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Old October 22, 2017, 01:36 PM   #1
fredvon4
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Curiosity question about cans/mufflers/silencers

Over the all the years I have been alive, 62, I have been some what astounded by the COSTS of some items. And I know full well the relationship between supply and demand.

Funny/curious -- Is how I can buy a very high end desktop computer with a LOT of capability in the $300 to $700 range but a simple Smart phone with partial capability and limited service life can easily cost $700~$900

Just an example of something... in my example, the bill of materials, total parts count, and great life span of the Exponentially larger desk top vs the ubiquitous Smart phone..

Say an Apple I-8 or Samsung Galaxy S8 in these cases the total sales volumes ... now ranging in the millions of units per release... vs hundreds of thousands for the desk top

So back to the mufflers/suppressors/silencers

While setting up a Rem 700 R-5 308 and getting stuff at my LGS I saw several "CANS" in the display case for $680~$2300 most in 9mm, 308, 10mm.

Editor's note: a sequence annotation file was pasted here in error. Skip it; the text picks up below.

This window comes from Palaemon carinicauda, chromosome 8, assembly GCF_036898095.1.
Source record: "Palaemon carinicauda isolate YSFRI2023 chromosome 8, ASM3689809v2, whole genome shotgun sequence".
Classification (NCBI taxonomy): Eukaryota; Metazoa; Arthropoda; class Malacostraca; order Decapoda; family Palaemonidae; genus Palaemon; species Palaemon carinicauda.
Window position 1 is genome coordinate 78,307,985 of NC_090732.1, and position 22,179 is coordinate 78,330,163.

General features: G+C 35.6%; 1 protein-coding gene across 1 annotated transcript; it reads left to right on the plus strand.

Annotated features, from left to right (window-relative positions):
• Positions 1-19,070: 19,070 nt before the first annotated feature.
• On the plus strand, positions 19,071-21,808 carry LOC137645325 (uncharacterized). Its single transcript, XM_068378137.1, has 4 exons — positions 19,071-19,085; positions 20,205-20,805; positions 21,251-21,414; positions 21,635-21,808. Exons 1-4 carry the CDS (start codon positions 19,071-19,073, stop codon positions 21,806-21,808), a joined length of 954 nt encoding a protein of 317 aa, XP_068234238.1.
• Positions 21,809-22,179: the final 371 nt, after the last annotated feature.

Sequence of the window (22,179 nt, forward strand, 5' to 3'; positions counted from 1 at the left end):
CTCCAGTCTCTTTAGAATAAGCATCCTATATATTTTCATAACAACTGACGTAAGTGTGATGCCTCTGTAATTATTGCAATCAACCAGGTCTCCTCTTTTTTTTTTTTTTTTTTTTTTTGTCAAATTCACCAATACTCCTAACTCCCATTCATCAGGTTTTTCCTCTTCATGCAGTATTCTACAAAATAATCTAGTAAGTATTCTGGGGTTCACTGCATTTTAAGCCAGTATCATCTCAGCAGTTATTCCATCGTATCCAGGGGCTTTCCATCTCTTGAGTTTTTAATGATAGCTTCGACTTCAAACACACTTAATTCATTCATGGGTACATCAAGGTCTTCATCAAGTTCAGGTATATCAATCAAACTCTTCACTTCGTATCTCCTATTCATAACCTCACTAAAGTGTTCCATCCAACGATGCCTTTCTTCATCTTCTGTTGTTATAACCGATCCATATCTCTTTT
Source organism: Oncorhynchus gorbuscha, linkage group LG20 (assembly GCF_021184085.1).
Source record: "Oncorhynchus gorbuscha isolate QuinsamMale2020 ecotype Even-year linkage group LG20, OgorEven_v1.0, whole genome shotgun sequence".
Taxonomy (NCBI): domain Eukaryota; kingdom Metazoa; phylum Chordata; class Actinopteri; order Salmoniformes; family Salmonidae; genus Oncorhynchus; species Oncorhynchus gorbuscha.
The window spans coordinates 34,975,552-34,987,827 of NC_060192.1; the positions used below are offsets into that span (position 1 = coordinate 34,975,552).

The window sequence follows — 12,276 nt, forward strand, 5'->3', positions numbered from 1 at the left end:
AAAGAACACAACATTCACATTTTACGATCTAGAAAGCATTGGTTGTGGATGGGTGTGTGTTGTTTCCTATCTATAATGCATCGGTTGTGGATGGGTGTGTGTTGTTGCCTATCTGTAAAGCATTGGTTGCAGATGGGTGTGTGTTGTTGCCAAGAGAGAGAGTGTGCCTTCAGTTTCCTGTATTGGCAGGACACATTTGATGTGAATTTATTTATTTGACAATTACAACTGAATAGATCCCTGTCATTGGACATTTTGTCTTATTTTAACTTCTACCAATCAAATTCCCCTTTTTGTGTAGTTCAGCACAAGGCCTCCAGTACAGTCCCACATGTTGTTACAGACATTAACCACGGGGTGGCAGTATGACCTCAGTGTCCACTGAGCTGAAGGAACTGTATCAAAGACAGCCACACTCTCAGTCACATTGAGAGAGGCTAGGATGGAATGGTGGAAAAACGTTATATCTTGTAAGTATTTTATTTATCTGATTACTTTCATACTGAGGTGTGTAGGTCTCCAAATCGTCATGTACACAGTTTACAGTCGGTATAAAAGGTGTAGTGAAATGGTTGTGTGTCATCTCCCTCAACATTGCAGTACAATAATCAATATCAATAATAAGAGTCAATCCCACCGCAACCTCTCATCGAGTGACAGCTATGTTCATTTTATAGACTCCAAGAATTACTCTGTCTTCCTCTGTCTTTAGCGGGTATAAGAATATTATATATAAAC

I am retired Army
My weapons are all acquired over my life time. Though during Obama, I did set out to learn reloading and acquire a few Might be never to be had again items...like a AR-15 copy of my issued AR-16 A-3....never did think nor desire 3 rnd burst selector--- but did know I could get a legal version with the proper ATF hoop jump and cost... more to the point, I do not keep up with all the NFA stuff

So curiosity on suppressors got me to learn that for a few hundred and about a year wait I could put a muffler on a weapon...cool

BUT I am seriously head scratching about the COST of the item itself...

NONE are rocket science
None are any special unobtainable material
None require and massive hours on a CNC or forged/machined labor process
None have any moving parts

IMO Are you out of your mind paying $600 or up to 5 times more for an easy to manufacture passive part that has a total cost of under $50 in materiel, near zero in R&D, and obviously some (but unknown to me) cost in licensing with ATF

Where is the competition?
Perhaps I am naive and the XZY $600 308 suppressor unit in my LGS is $600 because the MFG has to pay $500 per unit to ATF to produce IT.... my common sense sez that is false

I guess I do not understand why ....given a legal way to have something that should generate a LOT of sales... there are so few producers and such outlandishly high costs.....IMO relative to the complexity of a functioning firearm with many moving parts assembled, warranted, for a lot less cost

What I really mean is..